Trump is expected to deliver remarks highlighting his administration’s efforts to curb illegal immigration and the progress made on his signature 2016 campaign promise: building a “big, beautiful wall” across the length of the southern border — an imposing structure made of concrete and reinforced steel.
Over time, Trump demanded modifications that have been largely rejected: He wanted it painted black to burn the hands of those who touched it; he wanted it adorned with deadly spikes; he even wanted to surround it with an alligator-filled moat.
In the end, his administration has overseen the construction of roughly 724km (450 miles) of border wall construction — likely reaching 764km (475 miles) by Inauguration Day. The vast majority of that wall replaces smaller barriers that had already existed, though the new wall is considerably more difficult to bypass.
Over the last four years, Trump and his administration have taken extreme — and often unlawful — action to try to curb both illegal and legal immigration.
Their efforts were aided in his final year by the coronavirus pandemic, which ground international travel to a halt. But the number of people stopped trying to cross the southern border illegally has been creeping back up in recent months. Figures from December show nearly 74,000 encounters at the southwest border, up 3 per cent from November and up 81 per cent from a year earlier.
Mark Morgan, acting commissioner of US Customs and Border Protection, has warned the next administration that easing Trump administration policies, including a halt to wall construction, would lead to a surge of people seeking to cross the border, creating “an unmitigated crisis in the first few weeks”.
President-elect Joe Biden has said he’d halt construction of the border wall and take executive action where possible to reverse some of Trump’s restrictions on legal immigration and asylum seekers.
But Biden and his aides have acknowledged the possibility of a new crisis at the border if they act too quickly, and Biden has said it could take six months for his administration to secure funding and put in place the necessary infrastructure to loosen Trump-era restrictions.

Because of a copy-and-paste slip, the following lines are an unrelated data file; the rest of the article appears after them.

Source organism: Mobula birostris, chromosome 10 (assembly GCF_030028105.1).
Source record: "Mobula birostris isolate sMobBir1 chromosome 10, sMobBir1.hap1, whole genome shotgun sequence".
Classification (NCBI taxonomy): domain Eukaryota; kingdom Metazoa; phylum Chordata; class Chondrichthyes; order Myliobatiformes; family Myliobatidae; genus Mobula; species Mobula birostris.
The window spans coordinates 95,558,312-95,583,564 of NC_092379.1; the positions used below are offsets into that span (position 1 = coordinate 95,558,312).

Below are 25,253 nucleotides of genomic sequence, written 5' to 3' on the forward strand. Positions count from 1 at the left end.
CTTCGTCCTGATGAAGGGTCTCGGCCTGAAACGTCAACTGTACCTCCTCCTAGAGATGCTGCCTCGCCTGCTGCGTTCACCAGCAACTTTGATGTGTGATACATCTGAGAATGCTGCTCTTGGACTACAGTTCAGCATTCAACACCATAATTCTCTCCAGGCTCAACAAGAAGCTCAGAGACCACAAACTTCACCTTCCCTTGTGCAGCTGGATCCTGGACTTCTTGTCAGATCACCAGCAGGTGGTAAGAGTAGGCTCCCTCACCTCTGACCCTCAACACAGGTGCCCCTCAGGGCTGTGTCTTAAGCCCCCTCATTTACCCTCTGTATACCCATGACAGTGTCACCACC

Missing from the trip will be Chad Wolf, Trump’s acting Department of Homeland Security secretary. Heabruptly resigned Monday, days after he pledged to serve out Trump’s full term.
After the Capitol violence, groups including the Southern Poverty Law Center urged Trump to call off his visit.
“The violence Trump incited last week, and the violence his anti-immigrant policies cause stem from the alarming mainstreaming of white nationalist ideology that our country must reckon with and fight to uproot,” said Efrén Olivares, deputy legal director of the center’s Immigrant Justice Project.
“The president’s planned trip to the border will only further the harm and beget more violence.”
Meanwhile, Senate Democratic Leader Chuck Schumer is calling on the FBI to add anyone identified breaching the Capitol during last week’s violent riot to the federal no-fly list.
Schumer sent a letter Tuesday to FBI Director Christopher Wray, saying the attack on the Capitol as Congress was voting to affirm President-elect Joe Biden’s win was “domestic terrorism”.
He said those who stormed the Capitol should qualify as “insurrectionists for the No-Fly List”. Schumer told Wray that they must also be fully prosecuted to the full extent of federal law. – AP